Hi stranger! Signing up for MypetMD is easy, free and puts the most relevant content at your fingertips.

Get Instant Access To

  • 24/7 alerts for pet-related recalls

  • Your own library of articles, blogs, and favorite pet names

  • Tools designed to keep your pets happy and healthy



or Connect with Facebook

By joining petMD, you agree to the Privacy Policy.

PetMD Seal

Dog Flu

Canine Influenza in Dogs

 

The virus that causes dog flu, Influenza Type A (H3N8), was first identified in Florida in 2004. It primarily infects the respiratory system and is extremely contagious. A vaccine was granted full license by the United States Department of Agriculture in 2009 (Nobivac® Canine Flu H3N8). Some dogs can be exposed to the virus and fight off infection without showing clinical signs.

 

Symptoms and Types

 

Dogs that are infected with the canine influenza virus may develop two different syndromes: 

 

  1. Mild – These dogs will have a cough that is typically moist and can have nasal discharge. Occasionally, it will be more of a dry cough. In most cases, the symptoms will last 10 to 30 days and usually will go away on its own. 
  2. Severe – Generally, these dogs have a high fever (above 104 degrees Fahrenheit) and develop signs very quickly. Pneumonia, specifically hemorrhagic pneumonia, can develop. The influenza virus affects the capillaries in the lungs, so the dog may cough up blood and have trouble breathing if there is bleeding into the alveoli (air sacs). Patients may also be infected with bacterial pneumonia, which can further complicate the situation.

 

General signs of these syndromes include:

 

  • coughing
  • sneezing
  • anorexia
  • fever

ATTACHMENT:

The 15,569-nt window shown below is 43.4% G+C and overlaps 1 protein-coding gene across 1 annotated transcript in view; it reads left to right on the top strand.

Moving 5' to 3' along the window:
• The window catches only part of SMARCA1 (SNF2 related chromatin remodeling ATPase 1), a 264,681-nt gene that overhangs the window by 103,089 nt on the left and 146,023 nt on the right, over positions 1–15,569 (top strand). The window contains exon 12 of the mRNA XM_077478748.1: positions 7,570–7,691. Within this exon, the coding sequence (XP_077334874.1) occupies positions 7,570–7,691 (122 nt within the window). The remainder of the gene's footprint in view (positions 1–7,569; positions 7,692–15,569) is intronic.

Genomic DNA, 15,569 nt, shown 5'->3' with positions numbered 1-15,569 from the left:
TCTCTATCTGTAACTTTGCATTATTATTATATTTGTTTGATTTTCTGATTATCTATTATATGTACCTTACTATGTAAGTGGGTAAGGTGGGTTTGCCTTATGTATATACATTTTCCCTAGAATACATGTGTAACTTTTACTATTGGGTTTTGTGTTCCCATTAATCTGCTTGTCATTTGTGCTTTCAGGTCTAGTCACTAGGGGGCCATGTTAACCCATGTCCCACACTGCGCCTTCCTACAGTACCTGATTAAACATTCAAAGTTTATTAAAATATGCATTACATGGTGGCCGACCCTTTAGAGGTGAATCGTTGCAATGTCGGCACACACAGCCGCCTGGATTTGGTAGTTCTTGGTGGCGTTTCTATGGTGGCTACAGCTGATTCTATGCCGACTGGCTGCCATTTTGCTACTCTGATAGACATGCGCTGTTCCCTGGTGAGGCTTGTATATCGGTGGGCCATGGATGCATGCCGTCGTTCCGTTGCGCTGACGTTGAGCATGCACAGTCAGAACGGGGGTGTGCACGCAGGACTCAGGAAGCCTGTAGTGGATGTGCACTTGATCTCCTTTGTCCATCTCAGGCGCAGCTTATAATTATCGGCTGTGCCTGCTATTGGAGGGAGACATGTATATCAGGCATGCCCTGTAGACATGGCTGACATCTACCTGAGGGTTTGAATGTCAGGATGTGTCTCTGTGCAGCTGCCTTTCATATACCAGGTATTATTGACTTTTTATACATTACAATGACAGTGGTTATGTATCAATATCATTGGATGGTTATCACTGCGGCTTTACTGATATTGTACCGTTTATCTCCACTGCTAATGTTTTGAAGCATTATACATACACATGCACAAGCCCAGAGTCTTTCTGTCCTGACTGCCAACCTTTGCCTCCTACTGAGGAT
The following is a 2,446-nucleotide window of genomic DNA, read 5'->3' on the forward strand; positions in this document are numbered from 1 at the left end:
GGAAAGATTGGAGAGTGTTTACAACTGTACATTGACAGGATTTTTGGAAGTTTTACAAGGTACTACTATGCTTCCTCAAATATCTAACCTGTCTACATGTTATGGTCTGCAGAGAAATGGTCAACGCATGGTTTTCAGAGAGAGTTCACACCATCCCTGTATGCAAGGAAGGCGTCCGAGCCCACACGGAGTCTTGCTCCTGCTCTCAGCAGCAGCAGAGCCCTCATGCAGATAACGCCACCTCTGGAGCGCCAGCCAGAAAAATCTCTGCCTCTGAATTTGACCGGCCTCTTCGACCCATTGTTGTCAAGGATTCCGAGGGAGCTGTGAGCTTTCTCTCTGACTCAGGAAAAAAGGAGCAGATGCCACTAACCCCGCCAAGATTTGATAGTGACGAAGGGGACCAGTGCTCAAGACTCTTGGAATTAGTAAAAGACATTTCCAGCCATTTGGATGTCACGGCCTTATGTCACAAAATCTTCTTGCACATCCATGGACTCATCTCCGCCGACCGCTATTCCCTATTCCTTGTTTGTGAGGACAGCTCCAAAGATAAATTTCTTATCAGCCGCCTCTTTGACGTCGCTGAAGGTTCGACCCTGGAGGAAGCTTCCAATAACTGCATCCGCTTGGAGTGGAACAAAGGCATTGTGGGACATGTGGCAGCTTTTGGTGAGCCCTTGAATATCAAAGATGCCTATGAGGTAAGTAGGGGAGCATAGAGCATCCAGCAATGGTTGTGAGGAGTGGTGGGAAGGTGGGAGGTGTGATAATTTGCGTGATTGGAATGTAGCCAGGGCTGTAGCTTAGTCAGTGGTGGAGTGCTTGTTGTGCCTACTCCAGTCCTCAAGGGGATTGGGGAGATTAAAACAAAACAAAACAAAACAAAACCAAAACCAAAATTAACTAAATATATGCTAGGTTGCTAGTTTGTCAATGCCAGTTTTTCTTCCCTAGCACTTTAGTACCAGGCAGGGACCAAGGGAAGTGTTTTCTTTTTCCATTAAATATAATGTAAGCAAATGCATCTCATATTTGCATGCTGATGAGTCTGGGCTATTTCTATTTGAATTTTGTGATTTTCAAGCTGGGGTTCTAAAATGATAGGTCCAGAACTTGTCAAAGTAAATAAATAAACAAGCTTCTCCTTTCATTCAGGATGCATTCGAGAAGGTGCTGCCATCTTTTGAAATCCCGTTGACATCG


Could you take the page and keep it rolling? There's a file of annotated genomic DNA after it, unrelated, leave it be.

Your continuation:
• malaise

 

Red and/or runny eyes and runny nose may be seen in some dogs. In most cases, there is a history of contact with other dogs that carried the virus. 

 

Diagnosis

 

Besides a physical, the veterinarian will want to perform a complete blood count and clinical chemistry on the dog. Usually, increases are seen in the white blood cells, specifically the neutrophils, a white blood cell that is destructive to microorganisms. X-rays (radiographs) can be taken of the dog's lungs to characterize the type of pneumonia.  

 

Another diagnostic tool called a bronchoscope can be used to see the trachea and larger bronchi. Cell samples can also be collected by conducting a bronchial wash or a bronchoalveolar lavage. These samples will typically have large amounts of neutrophils and may contain bacteria. 

 

Detecting the virus itself is very difficult and is usually not recommended. There is a blood (serological) test that can support a canine influenza diagnosis. In most cases, a blood sample is taken after initial symptoms develop and then again two to three weeks later.

 

 

 

Related Articles

Carbon Monoxide Poisoning in Dogs
Carbon monoxide is an odorless, colorless, non-irritating gas produced by the incomplete...
READ MORE
  • Lifetime Credits:
  • Today's Credits:
Hurry Before All Seats are Taken!
Enroll
Be an A++ Pet Parent! Take fun & free courses to earn badges & certifications. Choose a course»
Search dog Articles

 

Latest In Dog Nutrition

How Antioxidants Improve Our Pet's Health, ...
The science behind pet nutrition continues to make major advances. One such example...
READ MORE
5 Tips to Keep Your Senior Dog Healthy
Senior dogs have different health requirements than younger dogs. Here are some tips...
READ MORE
Five Life-Lengthening Health Tips for Your ...
Anyone who has ever had a dog or cat wishes just one thing — that he or she has a...
READ MORE
Around the Web
MORE FROM PETMD.COM